Personal Bullshit

 

Warning: Whining, self-indulgent rambling about self-inflicted unemployment ahead

 

I’d kind of suspected it was coming. I’d spent weeks with the nagging fear in the back of my head that my work performance was being scrutinised, and found lacking. Ironically, this constant worry prevented me from doing my job effectively. The warning meeting had come and gone, and despite the promises to apply myself, to get engaged and enthusiastic about the job, I could feel myself slipping. Flicking over to Facebook and Twitter when I should have been working. Zoning out, failing to engage with my co-workers.

So when I came into work this morning, and the boss took me to the empty conference room and told me he was “letting me go” before I’d even had a chance to sit down, it didn’t come as a surprise. I can’t even say I was angry, or upset. They’re a small, upcoming company, and they need dedicated employees, enthusiastic about the software we develop and use. I didn’t fit that description at all. It would make no business sense at all to keep me on for even the rest of my six month probationary period. It would be unreasonable to expect them to.

So while it was disappointing to be “let go”, and I’m already worried about whether I can find another job, in a way it was also a relief. I wasn’t happy there. It was extremely unlikely I’d have turned it around and become a model employee. I am by nature shy and withdrawn. My depression and low self-esteem make it difficult to engage with things I don’t feel skilled at already. Leaving the job was ultimately the best choice. Part of me even believed my boss when he said he was doing me a favour.

But it was impossible not to think the following at the same time: why am I not right for this job? Why was I turned down for countless jobs before this one? Why do we have to market ourselves on our CVs and in interviews as though we’re selling a product? Why is it that only an fairly narrow range of personalities, interests and approaches to situations are considered appropriate for the workplace?

My thoughts on the labour market and the failings of neoliberal economics are extremely basic, introductory-level stuff, cribbed from better commentators than I, but I’ll share them anyway. In the logic of the free market, there is no place for labour that doesn’t produce wealth. The penniless artist or musician enriching peoples’ lives; the academic conducting research or analysis that sheds some small amount of light on a corner of human experience; the stay-at-home parent who looks after young children and makes sure their partner has a comfortable place to come home to- they might as well not exist for all the labour market cares. They’re all engaged in productive work, making the world a better place to live. But because that work doesn’t produce a profit for someone several steps removed from the labour process, economists and bankers and politicians couldn’t give a shit.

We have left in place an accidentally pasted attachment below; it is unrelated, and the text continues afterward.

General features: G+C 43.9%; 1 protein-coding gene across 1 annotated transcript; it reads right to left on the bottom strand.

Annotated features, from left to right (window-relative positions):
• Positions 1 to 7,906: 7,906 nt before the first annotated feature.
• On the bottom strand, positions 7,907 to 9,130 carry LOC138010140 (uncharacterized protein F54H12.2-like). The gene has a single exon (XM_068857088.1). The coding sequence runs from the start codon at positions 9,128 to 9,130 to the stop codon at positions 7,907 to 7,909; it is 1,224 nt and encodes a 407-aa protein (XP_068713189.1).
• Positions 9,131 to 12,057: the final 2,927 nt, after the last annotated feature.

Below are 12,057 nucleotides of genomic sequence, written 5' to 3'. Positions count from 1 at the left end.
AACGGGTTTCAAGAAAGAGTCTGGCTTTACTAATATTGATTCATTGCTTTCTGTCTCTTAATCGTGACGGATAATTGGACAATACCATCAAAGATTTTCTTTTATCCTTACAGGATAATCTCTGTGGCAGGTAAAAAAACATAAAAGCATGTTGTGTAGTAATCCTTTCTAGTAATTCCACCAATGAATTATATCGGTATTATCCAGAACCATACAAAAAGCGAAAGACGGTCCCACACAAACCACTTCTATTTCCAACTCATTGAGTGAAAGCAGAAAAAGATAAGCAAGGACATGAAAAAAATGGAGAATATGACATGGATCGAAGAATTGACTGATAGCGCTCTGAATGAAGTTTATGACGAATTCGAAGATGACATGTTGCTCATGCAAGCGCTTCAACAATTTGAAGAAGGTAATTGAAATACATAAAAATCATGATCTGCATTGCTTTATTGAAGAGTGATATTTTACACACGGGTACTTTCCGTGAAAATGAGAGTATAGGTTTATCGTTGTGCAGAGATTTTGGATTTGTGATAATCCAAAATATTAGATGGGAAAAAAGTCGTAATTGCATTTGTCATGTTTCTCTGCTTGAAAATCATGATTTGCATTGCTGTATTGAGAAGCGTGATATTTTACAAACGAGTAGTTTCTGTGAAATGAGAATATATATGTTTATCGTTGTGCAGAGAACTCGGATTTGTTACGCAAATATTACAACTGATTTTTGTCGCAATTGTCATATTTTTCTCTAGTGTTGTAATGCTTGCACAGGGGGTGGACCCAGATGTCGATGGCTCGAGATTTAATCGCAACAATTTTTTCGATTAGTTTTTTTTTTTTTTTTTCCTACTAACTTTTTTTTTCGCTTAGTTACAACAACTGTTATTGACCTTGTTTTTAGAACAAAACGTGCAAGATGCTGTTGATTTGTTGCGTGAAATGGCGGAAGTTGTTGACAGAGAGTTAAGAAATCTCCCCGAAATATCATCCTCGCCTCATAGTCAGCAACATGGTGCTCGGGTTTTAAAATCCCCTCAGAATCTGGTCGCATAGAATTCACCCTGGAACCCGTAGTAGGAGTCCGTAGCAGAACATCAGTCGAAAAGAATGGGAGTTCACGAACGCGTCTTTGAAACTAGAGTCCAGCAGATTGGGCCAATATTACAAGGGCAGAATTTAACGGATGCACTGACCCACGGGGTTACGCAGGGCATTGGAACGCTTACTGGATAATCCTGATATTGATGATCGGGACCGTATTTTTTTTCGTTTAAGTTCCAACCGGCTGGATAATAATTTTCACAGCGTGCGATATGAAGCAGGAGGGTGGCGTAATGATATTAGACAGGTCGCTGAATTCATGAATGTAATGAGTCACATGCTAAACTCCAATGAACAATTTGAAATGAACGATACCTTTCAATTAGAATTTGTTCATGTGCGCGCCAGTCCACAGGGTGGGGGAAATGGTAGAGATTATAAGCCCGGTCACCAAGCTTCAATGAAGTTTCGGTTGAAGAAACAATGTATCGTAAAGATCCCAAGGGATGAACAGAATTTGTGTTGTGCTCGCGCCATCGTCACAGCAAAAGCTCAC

Because of this attitude, our economy and the majority of businesses within it tend to only value those workers with a demeanour suited to making money. And increasingly, the logic of the workplace is being used for moral judgements. If you don’t have the “work ethic” to work hours every day, making someone above you far more money than you get for your own labour, you essentially have no value. That judgement filters down to your own self-image, especially if, like me, you’re predisposed to see yourself in a negative light. It was at its worst when I was unemployed, feeling like a drain on society, with nothing to offer an employer and therefore the world itself. But even when I had this job, I constantly felt that my productivity and enthusiasm wasn’t enough to make me a “good worker” and therefore a good person.

To be fair, I was a shirker, a malingerer. Because of my lack of enthusiasm, I didn’t put the effort in to the job that I probably should have. This was a well-paid job in a comfortable office, with friendly, encouraging co-workers and bosses. People with far worse mental health issues than me manage to hold onto far worse jobs, through necessity and determination. Probably because I’ve never had to really struggle or face the threat of being without any money of support, I didn’t feel the urgency to apply myself to my work.

But why should people have to live like this? Forcing themselves into job roles geared to a narrow range of people, dealing with an increasingly harsh internalised dialogue that has no room for anything but the pursuit of profit? I don’t want much- just to live in comfort and have time to write this blog and some music, maybe perform it if I can find any like-minded people. Why should this be an increasingly impossible dream? Why can’t the life of the artist, the academic or the parent be as economically viable as that of the businessman?

Advertisements

9 responses to “Personal Bullshit

  1. I’m no stranger to depression, and when it was at its worst, no would hire me either. It’s really hard to escape the rain whilst entrenched under the cloud. What I found, though, was that as soon as I found some confidence, through experience in life, I was able to be myself in job interviews, and thus, became more desirable to employers. For me, it was all about how I carried myself. I even ended up almost interviewing the interviewer, because after all, what the company has to offer me is just as important as what I have to offer the company. I’ve learnt, though, through many different jobs that everyone has something to offer someone or some company, so stay positive and good things will come.